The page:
Beginning Sunday, Jan. 1, prepare yourself for Guy Fieri, celebrity cooking instructor, when Food debuts its six-week series "Rachael vs. Guy Celebrity Cook-Off." The show pits Fieri against fellow network star Rachael Ray to see who can craft the ultimate chef from a pool of famous foodies that includes Coolio, Cheech Marin, Lou Diamond Phillips and Olympic champ Summer Sanders. The winner earns $50,000 for charity.
"You have to give us real people who have a real vested interest in food and really believe in it," he says.
The coaches insisted the challenges have some spice, too. "Oh, we jockeyed every possible angle you could imagine!" Fieri says, laughing. "It was like, 'OK, tomorrow's challenge is this.' And Rachael says, 'I think they should have more time.' So I would say, 'OK, I'll give you more time -- but I think the ingredients should be cut in half. And they don't get to use all the burners!' It was like backroom poker before the show!" But, Fieri says, the payout is well worth it for all involved, especially viewers. "You will be wowed by some of the culinary skills you see. And I mean wowed."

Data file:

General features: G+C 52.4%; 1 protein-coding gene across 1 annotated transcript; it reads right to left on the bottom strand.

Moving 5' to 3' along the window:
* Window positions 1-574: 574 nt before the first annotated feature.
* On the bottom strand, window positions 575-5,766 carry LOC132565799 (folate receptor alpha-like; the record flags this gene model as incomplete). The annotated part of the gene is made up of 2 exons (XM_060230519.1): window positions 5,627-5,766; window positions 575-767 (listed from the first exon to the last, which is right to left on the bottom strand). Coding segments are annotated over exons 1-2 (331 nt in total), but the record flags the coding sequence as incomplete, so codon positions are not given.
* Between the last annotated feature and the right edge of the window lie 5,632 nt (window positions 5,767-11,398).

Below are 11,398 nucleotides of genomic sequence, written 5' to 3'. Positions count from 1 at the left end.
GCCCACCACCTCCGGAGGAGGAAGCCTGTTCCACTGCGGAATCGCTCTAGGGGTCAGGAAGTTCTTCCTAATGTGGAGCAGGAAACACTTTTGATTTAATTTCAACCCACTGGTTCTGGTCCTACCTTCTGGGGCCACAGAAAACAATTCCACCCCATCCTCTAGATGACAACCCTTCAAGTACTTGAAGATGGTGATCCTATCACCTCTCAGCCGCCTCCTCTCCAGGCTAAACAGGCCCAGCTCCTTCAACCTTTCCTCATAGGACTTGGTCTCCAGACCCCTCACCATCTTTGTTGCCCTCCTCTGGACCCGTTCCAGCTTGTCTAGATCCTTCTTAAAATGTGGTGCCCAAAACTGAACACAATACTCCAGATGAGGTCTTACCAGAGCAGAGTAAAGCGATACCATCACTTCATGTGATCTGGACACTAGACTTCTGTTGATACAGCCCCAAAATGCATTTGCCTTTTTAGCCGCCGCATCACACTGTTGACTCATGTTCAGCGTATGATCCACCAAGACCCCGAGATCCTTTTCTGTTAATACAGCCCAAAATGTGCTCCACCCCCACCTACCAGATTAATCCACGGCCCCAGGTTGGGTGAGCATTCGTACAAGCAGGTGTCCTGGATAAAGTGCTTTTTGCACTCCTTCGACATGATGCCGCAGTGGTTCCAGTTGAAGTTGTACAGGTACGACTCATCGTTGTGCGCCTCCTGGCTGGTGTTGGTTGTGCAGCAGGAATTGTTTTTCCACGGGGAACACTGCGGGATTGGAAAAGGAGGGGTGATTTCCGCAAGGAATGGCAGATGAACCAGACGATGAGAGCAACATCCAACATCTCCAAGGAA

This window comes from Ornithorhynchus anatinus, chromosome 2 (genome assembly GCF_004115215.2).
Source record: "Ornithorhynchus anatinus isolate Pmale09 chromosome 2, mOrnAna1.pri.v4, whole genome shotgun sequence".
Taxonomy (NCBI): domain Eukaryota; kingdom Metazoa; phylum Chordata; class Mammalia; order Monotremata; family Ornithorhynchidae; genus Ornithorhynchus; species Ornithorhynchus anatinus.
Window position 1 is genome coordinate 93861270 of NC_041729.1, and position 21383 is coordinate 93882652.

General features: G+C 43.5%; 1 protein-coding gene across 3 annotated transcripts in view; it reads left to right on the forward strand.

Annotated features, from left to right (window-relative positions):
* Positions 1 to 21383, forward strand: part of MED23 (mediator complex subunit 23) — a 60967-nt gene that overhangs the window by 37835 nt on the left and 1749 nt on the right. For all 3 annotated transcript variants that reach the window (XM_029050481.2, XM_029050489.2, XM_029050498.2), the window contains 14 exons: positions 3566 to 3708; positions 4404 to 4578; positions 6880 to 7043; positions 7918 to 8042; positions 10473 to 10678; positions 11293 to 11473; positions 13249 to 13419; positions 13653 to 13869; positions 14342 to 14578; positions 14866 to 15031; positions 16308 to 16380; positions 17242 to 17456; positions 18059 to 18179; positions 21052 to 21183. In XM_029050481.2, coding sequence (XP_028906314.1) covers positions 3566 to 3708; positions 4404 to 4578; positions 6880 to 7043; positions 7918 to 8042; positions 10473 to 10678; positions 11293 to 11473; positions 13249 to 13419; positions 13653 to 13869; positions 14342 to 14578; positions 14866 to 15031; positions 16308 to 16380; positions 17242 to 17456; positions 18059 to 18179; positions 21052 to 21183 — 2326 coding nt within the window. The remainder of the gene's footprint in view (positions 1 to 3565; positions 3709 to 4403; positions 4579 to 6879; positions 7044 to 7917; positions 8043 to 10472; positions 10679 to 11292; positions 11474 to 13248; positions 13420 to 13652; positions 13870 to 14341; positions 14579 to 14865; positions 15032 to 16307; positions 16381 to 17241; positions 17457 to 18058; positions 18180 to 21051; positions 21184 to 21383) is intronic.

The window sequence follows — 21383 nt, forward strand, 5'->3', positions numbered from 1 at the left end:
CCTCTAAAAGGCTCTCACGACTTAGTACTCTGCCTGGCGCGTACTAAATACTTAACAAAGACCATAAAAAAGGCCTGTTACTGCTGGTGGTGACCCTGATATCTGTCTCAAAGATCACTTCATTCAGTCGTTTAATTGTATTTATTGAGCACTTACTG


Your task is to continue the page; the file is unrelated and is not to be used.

And touched by the spirit of giving that permeated the project. "These people can write a check for their charity in this amount and not put themselves out there," Fieri says, "but it's not just about the money. It's about awareness. It's about showing the energy and leading the way."
What are you currently reading? "Harold Magee's 'On Food and Cooking: The Science and Lore of the Kitchen.' I've been reading that book for years."
What did you have for dinner last night? "I got into New York late last night, and I was starving, so I stopped at one of the salad bars and had this monstrous salad of artichoke hearts, beets, asparagus, lettuce, pickled beans. As light as I could -- but as much as I could!"
What is your next project? "I have my whole big adventure in pots, pans and cooking equipment getting ready to be debuted in March at the Home Show in Chicago."
When was the last vacation you took -- where and why? "I was raised in this little Victorian village in Northern California called Ferndale. So I talked all my buddies and their families into bringing their RVs to Ferndale and parking them in the field behind my house. I brought out my 22-foot-long barbecue trailer and had Thanksgiving for 40 people. It was the greatest Thanksgiving I've had in 25 years."